In the last issue of BYU Studies, D. Michael Quinn presented for the first time a chronology of the Council of Fifty that annihilates the previously held theory that this Council was one of the most important institutions in nineteenth-century Mormon history. Formally organized by Joseph Smith on 11 March 1844, just three months before he was murdered at Carthage, Illinois, the Council of Fifty... Read more

The Original Book of Mormon Manuscript

*This article is being offered free as a courtesy to lds.org as it was footnoted in an expanded Gospel Topic on their site. While much that has been said regarding the origin of the Book of Mormon is beyond the experience of the average searcher, only as he accepts or rejects the credibility of the earliest witnesses, the existence of the book itself provides a common ground for careful... Read more

A Translation and Commentary of the Joseph Smith Hypocephalus

My purpose in writing this paper has not been to "try to prove" that the Prophet Joseph's interpretation of the hypocephalus is correct; that proof can come only from God, and each individual must find it for himself. Rather, it has been my aim to present a translation and commentary of the hypocephalus known as Facsimile 2 of the Pearl of Great Price, drawing upon our current knowledge of... Read more

The Iowa Journal of Lorenzo Snow

Just as the Kirtland Camp served as a training and testing ground for the first-generation leaders of The Church of Jesus Christ of Latter-day Saints, so the move across Iowa became a preparation and proving experience for a second group. Among that second wave was young Lorenzo Snow, the man who in 1849 would be called into the Quorum of the Twelve and in 1898 would become President of the... Read more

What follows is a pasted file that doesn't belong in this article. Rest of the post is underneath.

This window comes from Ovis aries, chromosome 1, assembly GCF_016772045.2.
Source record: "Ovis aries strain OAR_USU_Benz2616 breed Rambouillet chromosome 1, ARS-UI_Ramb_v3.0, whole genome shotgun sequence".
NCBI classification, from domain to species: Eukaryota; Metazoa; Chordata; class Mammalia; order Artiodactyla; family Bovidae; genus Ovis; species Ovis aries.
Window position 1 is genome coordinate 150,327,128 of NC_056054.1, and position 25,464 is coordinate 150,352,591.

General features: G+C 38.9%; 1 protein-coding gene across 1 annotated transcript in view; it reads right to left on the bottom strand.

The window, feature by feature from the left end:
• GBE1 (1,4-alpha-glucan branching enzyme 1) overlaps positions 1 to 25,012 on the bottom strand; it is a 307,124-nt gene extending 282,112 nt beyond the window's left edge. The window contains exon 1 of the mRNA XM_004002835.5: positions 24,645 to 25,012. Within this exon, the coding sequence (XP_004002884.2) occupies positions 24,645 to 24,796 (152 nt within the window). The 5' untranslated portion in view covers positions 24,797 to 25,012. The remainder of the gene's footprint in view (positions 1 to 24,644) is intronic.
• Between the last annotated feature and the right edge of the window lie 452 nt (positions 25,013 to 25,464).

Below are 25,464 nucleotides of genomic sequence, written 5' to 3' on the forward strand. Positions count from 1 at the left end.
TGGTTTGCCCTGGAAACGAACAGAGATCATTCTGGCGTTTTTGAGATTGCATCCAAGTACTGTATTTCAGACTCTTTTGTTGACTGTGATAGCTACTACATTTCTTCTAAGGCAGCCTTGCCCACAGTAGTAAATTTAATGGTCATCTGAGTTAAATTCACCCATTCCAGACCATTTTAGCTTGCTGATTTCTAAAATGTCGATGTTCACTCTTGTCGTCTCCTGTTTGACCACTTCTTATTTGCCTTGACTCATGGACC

A Manifesto for "Fit for the Kingdom": Dean Duncan's Proposal for a Mormon Documentary Series

Developments in Mormon cinema in the last few years have taken place not only with popular narrative feature films intended for theatrical exhibition. Independently produced documentary film, which actually has a stronger tradition within Mormonism, has also been growing. One group, a coalition of Brigham Young University faculty and students and independent filmmakers led by Dean Duncan of BYU's... Read more

The Early Accounts of Joseph Smith's First Vision

By October 29 of that year, when Joseph left Nauvoo for Washington, D.C., to present the Missouri grievances of his people before the federal government, only fifty-nine pages of his history had been written; and six days after his departure, his scribe James Mulholland died. When Joseph returned to Nauvoo in March 1840, he lamented the passing of his "faithful scribe," and expressed... Read more

Two Iowa Postmasters View Nauvoo: Anti-Mormon Letters to the Governor of Missouri

Few of Illinois governor Thomas Reynolds' papers have survived, but among these is a series of letters from two Iowa postmasters in May and July 1842 informing him about the circumstances surrounding the assassination of former governor Lilburn W. Boggs. These give some impression of the influences operating upon Reynolds—and thus some insight into the forces shaping the decision-making process... Read more